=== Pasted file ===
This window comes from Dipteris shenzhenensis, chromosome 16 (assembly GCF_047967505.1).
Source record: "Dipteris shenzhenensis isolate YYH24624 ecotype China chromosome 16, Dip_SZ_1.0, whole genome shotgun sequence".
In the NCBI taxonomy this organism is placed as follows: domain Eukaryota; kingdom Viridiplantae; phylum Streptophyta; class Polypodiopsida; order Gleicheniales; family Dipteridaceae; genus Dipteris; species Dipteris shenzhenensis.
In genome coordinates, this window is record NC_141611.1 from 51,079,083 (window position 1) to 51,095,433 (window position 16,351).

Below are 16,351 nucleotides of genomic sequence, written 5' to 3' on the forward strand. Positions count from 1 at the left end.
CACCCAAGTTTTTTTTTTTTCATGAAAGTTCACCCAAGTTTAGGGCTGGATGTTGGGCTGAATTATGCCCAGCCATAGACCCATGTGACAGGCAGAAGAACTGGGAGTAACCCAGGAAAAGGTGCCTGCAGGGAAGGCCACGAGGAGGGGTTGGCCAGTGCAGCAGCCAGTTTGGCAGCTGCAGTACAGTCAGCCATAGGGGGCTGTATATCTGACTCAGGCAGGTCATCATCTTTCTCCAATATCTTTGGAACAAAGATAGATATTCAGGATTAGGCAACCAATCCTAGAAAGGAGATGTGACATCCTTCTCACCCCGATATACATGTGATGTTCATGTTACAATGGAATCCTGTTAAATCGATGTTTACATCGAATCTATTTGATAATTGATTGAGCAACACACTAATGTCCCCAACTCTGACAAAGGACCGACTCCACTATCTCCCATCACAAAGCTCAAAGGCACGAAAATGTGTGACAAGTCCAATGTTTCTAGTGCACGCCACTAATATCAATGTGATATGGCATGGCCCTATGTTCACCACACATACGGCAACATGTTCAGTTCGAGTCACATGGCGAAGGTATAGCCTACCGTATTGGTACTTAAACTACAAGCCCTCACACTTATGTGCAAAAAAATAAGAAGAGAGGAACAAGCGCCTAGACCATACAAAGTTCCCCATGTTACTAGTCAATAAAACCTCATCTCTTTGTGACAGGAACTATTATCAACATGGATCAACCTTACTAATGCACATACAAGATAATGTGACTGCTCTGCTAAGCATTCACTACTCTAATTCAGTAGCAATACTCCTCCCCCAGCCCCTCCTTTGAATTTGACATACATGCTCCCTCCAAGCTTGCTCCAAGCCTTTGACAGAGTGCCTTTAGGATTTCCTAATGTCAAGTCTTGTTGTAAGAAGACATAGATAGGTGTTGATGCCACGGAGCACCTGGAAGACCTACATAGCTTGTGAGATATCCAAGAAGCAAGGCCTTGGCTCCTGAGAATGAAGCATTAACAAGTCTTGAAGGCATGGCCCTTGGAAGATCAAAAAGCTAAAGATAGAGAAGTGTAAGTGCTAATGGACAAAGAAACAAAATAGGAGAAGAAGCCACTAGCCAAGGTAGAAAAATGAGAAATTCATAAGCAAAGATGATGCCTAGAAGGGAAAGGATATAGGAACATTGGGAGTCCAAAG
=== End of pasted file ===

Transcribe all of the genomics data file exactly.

This window comes from Dipteris shenzhenensis, chromosome 16 (assembly GCF_047967505.1).
Source record: "Dipteris shenzhenensis isolate YYH24624 ecotype China chromosome 16, Dip_SZ_1.0, whole genome shotgun sequence".
In the NCBI taxonomy this organism is placed as follows: domain Eukaryota; kingdom Viridiplantae; phylum Streptophyta; class Polypodiopsida; order Gleicheniales; family Dipteridaceae; genus Dipteris; species Dipteris shenzhenensis.
In genome coordinates, this window is record NC_141611.1 from 51,079,083 (window position 1) to 51,095,433 (window position 16,351).

Below are 16,351 nucleotides of genomic sequence, written 5' to 3' on the forward strand. Positions count from 1 at the left end.
CACCCAAGTTTTTTTTTTTTCATGAAAGTTCACCCAAGTTTAGGGCTGGATGTTGGGCTGAATTATGCCCAGCCATAGACCCATGTGACAGGCAGAAGAACTGGGAGTAACCCAGGAAAAGGTGCCTGCAGGGAAGGCCACGAGGAGGGGTTGGCCAGTGCAGCAGCCAGTTTGGCAGCTGCAGTACAGTCAGCCATAGGGGGCTGTATATCTGACTCAGGCAGGTCATCATCTTTCTCCAATATCTTTGGAACAAAGATAGATATTCAGGATTAGGCAACCAATCCTAGAAAGGAGATGTGACATCCTTCTCACCCCGATATACATGTGATGTTCATGTTACAATGGAATCCTGTTAAATCGATGTTTACATCGAATCTATTTGATAATTGATTGAGCAACACACTAATGTCCCCAACTCTGACAAAGGACCGACTCCACTATCTCCCATCACAAAGCTCAAAGGCACGAAAATGTGTGACAAGTCCAATGTTTCTAGTGCACGCCACTAATATCAATGTGATATGGCATGGCCCTATGTTCACCACACATACGGCAACATGTTCAGTTCGAGTCACATGGCGAAGGTATAGCCTACCGTATTGGTACTTAAACTACAAGCCCTCACACTTATGTGCAAAAAAATAAGAAGAGAGGAACAAGCGCCTAGACCATACAAAGTTCCCCATGTTACTAGTCAATAAAACCTCATCTCTTTGTGACAGGAACTATTATCAACATGGATCAACCTTACTAATGCACATACAAGATAATGTGACTGCTCTGCTAAGCATTCACTACTCTAATTCAGTAGCAATACTCCTCCCCCAGCCCCTCCTTTGAATTTGACATACATGCTCCCTCCAAGCTTGCTCCAAGCCTTTGACAGAGTGCCTTTAGGATTTCCTAATGTCAAGTCTTGTTGTAAGAAGACATAGATAGGTGTTGATGCCACGGAGCACCTGGAAGACCTACATAGCTTGTGAGATATCCAAGAAGCAAGGCCTTGGCTCCTGAGAATGAAGCATTAACAAGTCTTGAAGGCATGGCCCTTGGAAGATCAAAAAGCTAAAGATAGAGAAGTGTAAGTGCTAATGGACAAAGAAACAAAATAGGAGAAGAAGCCACTAGCCAAGGTAGAAAAATGAGAAATTCATAAGCAAAGATGATGCCTAGAAGGGAAAGGATATAGGAACATTGGGAGTCCAAAG